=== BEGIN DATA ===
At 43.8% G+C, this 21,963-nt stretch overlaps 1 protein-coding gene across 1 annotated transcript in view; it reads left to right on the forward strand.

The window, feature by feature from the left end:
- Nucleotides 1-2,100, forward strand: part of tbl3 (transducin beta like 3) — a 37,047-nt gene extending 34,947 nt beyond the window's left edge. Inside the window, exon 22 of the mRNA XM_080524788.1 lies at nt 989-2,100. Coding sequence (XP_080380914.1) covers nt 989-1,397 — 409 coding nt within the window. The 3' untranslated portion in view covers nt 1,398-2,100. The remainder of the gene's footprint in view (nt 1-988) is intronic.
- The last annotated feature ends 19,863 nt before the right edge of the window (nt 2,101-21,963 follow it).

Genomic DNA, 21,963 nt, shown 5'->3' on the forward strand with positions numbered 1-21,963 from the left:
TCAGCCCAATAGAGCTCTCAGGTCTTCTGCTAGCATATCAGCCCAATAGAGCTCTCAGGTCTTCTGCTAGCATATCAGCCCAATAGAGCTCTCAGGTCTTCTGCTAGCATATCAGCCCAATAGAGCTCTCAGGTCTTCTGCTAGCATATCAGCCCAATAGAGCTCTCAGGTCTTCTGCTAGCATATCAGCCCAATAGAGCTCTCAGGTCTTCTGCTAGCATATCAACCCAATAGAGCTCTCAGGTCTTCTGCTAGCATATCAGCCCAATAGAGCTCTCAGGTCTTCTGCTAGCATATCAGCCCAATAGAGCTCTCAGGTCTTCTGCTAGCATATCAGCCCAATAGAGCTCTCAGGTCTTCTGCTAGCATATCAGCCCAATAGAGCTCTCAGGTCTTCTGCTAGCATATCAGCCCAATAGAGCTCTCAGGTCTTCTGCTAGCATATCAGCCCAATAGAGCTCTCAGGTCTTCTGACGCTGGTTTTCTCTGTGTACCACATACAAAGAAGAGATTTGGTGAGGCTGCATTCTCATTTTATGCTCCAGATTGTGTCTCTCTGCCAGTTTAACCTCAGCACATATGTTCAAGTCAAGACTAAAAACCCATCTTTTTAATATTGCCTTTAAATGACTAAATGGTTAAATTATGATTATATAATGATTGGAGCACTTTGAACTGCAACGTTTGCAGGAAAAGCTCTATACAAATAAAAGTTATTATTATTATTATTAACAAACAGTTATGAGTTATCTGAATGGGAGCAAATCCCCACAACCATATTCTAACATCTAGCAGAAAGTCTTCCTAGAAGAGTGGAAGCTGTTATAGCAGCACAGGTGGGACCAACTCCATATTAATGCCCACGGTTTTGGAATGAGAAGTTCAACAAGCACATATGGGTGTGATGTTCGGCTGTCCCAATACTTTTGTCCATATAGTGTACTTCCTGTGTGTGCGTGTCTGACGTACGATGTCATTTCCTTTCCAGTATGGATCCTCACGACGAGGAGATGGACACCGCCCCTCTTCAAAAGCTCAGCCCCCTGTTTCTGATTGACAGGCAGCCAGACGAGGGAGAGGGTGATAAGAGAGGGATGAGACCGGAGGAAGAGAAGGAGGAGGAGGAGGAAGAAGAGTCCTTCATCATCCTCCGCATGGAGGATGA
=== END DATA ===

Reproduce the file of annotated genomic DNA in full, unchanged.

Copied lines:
At 43.8% G+C, this 21,963-nt stretch overlaps 1 protein-coding gene across 1 annotated transcript in view; it reads left to right on the forward strand.

The window, feature by feature from the left end:
- Nucleotides 1-2,100, forward strand: part of tbl3 (transducin beta like 3) — a 37,047-nt gene extending 34,947 nt beyond the window's left edge. Inside the window, exon 22 of the mRNA XM_080524788.1 lies at nt 989-2,100. Coding sequence (XP_080380914.1) covers nt 989-1,397 — 409 coding nt within the window. The 3' untranslated portion in view covers nt 1,398-2,100. The remainder of the gene's footprint in view (nt 1-988) is intronic.
- The last annotated feature ends 19,863 nt before the right edge of the window (nt 2,101-21,963 follow it).

Genomic DNA, 21,963 nt, shown 5'->3' on the forward strand with positions numbered 1-21,963 from the left:
TCAGCCCAATAGAGCTCTCAGGTCTTCTGCTAGCATATCAGCCCAATAGAGCTCTCAGGTCTTCTGCTAGCATATCAGCCCAATAGAGCTCTCAGGTCTTCTGCTAGCATATCAGCCCAATAGAGCTCTCAGGTCTTCTGCTAGCATATCAGCCCAATAGAGCTCTCAGGTCTTCTGCTAGCATATCAGCCCAATAGAGCTCTCAGGTCTTCTGCTAGCATATCAACCCAATAGAGCTCTCAGGTCTTCTGCTAGCATATCAGCCCAATAGAGCTCTCAGGTCTTCTGCTAGCATATCAGCCCAATAGAGCTCTCAGGTCTTCTGCTAGCATATCAGCCCAATAGAGCTCTCAGGTCTTCTGCTAGCATATCAGCCCAATAGAGCTCTCAGGTCTTCTGCTAGCATATCAGCCCAATAGAGCTCTCAGGTCTTCTGCTAGCATATCAGCCCAATAGAGCTCTCAGGTCTTCTGACGCTGGTTTTCTCTGTGTACCACATACAAAGAAGAGATTTGGTGAGGCTGCATTCTCATTTTATGCTCCAGATTGTGTCTCTCTGCCAGTTTAACCTCAGCACATATGTTCAAGTCAAGACTAAAAACCCATCTTTTTAATATTGCCTTTAAATGACTAAATGGTTAAATTATGATTATATAATGATTGGAGCACTTTGAACTGCAACGTTTGCAGGAAAAGCTCTATACAAATAAAAGTTATTATTATTATTATTAACAAACAGTTATGAGTTATCTGAATGGGAGCAAATCCCCACAACCATATTCTAACATCTAGCAGAAAGTCTTCCTAGAAGAGTGGAAGCTGTTATAGCAGCACAGGTGGGACCAACTCCATATTAATGCCCACGGTTTTGGAATGAGAAGTTCAACAAGCACATATGGGTGTGATGTTCGGCTGTCCCAATACTTTTGTCCATATAGTGTACTTCCTGTGTGTGCGTGTCTGACGTACGATGTCATTTCCTTTCCAGTATGGATCCTCACGACGAGGAGATGGACACCGCCCCTCTTCAAAAGCTCAGCCCCCTGTTTCTGATTGACAGGCAGCCAGACGAGGGAGAGGGTGATAAGAGAGGGATGAGACCGGAGGAAGAGAAGGAGGAGGAGGAGGAAGAAGAGTCCTTCATCATCCTCCGCATGGAGGATGA